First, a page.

This restaurant has ceased trading.
- Telephone 0141 334 0111
- Food served Tue–Thu 10am–3pm, 5pm–10pm; Fri–Sun noon–10.30pm. Closed Mon
- Pre-theatre times Fri–Sun noon–6.30pm; Tue–Thu 5pm–10pm
- Average price £14.95 (set lunch); £22 (evening meal)
- Pre-theatre price £10.95
- Website www.lafamigliarestaurant.co.uk
A five-minute walk from Great Western Road, through the leafy suburbs of Kelvindale, takes you to this little hideaway in a row of shops on Cleveden Road. The modest shop front and calm leather and cream interiors belie a passionate beating heart of a kitchen sporting a chef with some serious ambition. A modern twist on old favourites is what La Famiglia does best, with the accent on bright flavours and creative flourishes. The small and manageable menu allows for seasonal changes and a focus on the fine detail, prime ingredients and maximum flavour that is evident in every dish. To start pan-fried scallops are served on a bed of pearly Israeli couscous sparkling with lemon zest and dabbed with fresh beetroot purée that bring sharp edges to the creamy dish, while a main of poached pork belly is sweet and brackish from its stew of soft red peppers, onions and crisp pancetta rounded off by a reassuringly expensive sweet balsamic. Puddings include five flavours of ice cream and sorbets made in the kitchen. Chef Nico Simeone honed his techniques in the kitchens of mentors such as Brian Maule and Craig Sandle, gathering awards along the way. The only thing testing his wisdom is choice of location. Time will tell if Glasgow foodies will move (ever so) slightly out their comfort zones. A very pleasant surprise awaits all who do.
The status of Nico Simeone, head-chef and proprietor at La Famiglia, is such that the restaurant’s entrance on Cleveden Road bears his name. Add to this the fact Nico’s 2009 award for Young Seafood Chef of the Year sits proudly within the restaurant’s stylish interior, there is very little for the food to hide behind. This self-belief is, on the whole, merited, with La Famiglia combining traditional Italian flavours in a contemporary manner. That said, mains, which number six in total, also lean towards classic French cuisine with a bavette of beef, sitting alongside oxtail ravioli, celeriac puree and creamed savoy cabbage. Corn-fed chicken is elevated with the addition of a technically impressive rolled and stuffed leg. Scrabster monkfish cheeks are paired brilliantly with a saffron and fennel purée. Baked west coast scallops are the only low-point of an otherwise innovative and refined menu, being somewhat over complicated by orange segments and sliced apple. Family snapshots provide a sense of romanticism and heritage to the restaurant’s modern setting, tying in neatly with the ethos of fusing the traditional and contemporary.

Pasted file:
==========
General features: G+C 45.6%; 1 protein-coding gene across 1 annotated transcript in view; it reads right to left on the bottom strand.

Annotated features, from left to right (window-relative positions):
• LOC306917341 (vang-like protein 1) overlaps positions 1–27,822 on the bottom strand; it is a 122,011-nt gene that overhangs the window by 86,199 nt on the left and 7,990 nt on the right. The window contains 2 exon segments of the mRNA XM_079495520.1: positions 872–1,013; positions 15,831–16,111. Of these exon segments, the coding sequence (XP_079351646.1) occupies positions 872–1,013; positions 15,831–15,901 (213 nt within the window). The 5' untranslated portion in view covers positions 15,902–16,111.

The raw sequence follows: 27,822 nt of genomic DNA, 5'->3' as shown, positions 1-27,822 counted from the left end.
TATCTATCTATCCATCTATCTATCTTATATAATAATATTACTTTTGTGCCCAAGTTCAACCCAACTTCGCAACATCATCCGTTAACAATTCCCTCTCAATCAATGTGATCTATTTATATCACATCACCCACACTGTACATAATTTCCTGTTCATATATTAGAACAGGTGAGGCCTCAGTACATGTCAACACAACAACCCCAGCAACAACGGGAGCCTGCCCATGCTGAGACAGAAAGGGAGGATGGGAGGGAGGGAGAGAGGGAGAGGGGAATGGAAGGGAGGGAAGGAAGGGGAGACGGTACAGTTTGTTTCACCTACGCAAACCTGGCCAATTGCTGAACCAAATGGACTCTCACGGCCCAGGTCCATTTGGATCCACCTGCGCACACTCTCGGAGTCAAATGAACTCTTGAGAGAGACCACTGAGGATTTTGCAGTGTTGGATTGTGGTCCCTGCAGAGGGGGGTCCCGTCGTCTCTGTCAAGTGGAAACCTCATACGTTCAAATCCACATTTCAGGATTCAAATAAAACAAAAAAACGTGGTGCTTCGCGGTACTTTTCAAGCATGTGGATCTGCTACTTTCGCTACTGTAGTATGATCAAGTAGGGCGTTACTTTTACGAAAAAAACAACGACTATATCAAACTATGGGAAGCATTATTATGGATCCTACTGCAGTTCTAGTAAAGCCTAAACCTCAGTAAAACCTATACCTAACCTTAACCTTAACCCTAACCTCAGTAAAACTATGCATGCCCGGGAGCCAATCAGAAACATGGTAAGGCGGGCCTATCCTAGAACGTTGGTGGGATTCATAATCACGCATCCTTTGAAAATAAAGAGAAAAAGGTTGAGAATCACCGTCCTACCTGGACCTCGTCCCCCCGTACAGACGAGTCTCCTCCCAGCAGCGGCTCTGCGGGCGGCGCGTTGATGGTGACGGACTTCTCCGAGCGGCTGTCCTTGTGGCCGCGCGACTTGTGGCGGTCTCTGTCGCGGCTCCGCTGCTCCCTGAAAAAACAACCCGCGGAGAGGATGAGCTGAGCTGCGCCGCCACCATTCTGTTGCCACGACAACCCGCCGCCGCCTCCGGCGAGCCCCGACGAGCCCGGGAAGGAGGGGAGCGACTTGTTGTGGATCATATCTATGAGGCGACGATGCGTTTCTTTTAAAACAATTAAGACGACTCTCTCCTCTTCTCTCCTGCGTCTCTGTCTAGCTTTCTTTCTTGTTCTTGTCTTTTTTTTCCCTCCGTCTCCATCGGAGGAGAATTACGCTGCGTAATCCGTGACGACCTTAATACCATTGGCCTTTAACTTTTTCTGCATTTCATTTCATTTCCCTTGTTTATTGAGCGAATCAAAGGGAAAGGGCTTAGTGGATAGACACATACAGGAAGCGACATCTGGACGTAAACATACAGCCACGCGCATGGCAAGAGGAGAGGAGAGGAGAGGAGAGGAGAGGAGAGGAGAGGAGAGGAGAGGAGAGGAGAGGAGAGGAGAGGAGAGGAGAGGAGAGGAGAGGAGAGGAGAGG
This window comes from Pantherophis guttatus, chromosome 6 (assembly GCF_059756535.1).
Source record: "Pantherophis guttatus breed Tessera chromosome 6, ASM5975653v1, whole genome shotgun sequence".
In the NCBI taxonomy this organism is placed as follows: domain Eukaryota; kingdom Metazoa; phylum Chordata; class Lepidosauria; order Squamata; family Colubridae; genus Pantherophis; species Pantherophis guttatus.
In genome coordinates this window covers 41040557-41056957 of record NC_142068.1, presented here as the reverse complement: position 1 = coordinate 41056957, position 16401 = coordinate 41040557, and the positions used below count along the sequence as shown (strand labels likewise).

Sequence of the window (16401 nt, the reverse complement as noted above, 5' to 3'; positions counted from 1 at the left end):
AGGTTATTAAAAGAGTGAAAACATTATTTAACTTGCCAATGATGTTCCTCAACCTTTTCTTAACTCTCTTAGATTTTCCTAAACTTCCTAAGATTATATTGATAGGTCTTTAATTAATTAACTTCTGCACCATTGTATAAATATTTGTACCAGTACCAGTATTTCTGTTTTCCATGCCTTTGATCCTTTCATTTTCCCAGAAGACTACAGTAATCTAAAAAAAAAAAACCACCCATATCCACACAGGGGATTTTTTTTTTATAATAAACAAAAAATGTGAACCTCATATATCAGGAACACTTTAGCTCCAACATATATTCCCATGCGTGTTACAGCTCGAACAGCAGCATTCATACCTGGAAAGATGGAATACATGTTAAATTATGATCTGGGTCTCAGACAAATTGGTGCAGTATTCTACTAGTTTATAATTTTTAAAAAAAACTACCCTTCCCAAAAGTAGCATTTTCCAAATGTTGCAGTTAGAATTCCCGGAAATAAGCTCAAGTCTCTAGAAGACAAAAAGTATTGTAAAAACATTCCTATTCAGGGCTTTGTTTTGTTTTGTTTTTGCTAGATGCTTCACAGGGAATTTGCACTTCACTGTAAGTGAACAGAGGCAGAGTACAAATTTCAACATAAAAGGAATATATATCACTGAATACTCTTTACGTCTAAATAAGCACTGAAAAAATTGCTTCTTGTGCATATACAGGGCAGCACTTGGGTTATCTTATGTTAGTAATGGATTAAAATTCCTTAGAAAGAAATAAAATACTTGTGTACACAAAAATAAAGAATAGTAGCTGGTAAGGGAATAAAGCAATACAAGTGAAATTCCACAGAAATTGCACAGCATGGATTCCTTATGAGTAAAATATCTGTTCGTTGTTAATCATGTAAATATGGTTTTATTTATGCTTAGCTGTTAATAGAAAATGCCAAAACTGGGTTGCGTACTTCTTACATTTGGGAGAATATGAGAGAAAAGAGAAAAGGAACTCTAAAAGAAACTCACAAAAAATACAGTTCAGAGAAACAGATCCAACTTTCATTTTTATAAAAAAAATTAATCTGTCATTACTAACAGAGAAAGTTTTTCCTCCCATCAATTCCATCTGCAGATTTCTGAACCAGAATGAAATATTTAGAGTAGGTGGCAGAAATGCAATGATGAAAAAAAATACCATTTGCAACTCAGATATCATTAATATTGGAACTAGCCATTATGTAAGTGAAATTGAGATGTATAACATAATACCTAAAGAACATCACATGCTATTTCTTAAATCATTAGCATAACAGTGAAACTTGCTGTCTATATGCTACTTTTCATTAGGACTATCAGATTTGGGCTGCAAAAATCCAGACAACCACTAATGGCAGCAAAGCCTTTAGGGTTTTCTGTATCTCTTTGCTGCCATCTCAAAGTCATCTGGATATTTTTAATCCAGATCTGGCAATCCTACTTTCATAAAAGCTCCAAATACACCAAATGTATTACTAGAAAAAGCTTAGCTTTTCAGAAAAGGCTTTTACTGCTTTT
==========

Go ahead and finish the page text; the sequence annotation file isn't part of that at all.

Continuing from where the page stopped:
- High point: Imaginative and flavoursome cooking
- Low point: Limited choice for veggies
- Provides: Children's portions, Children's high chairs, Wheelchair access, Pre-theatre menu
- Music on stereo: Mainstream pop/rock
- Capacity: 44
- Largest group: 55
- Open since: 2011
- Number of wines sold by the glass: 8
- House wine: £15 per bottle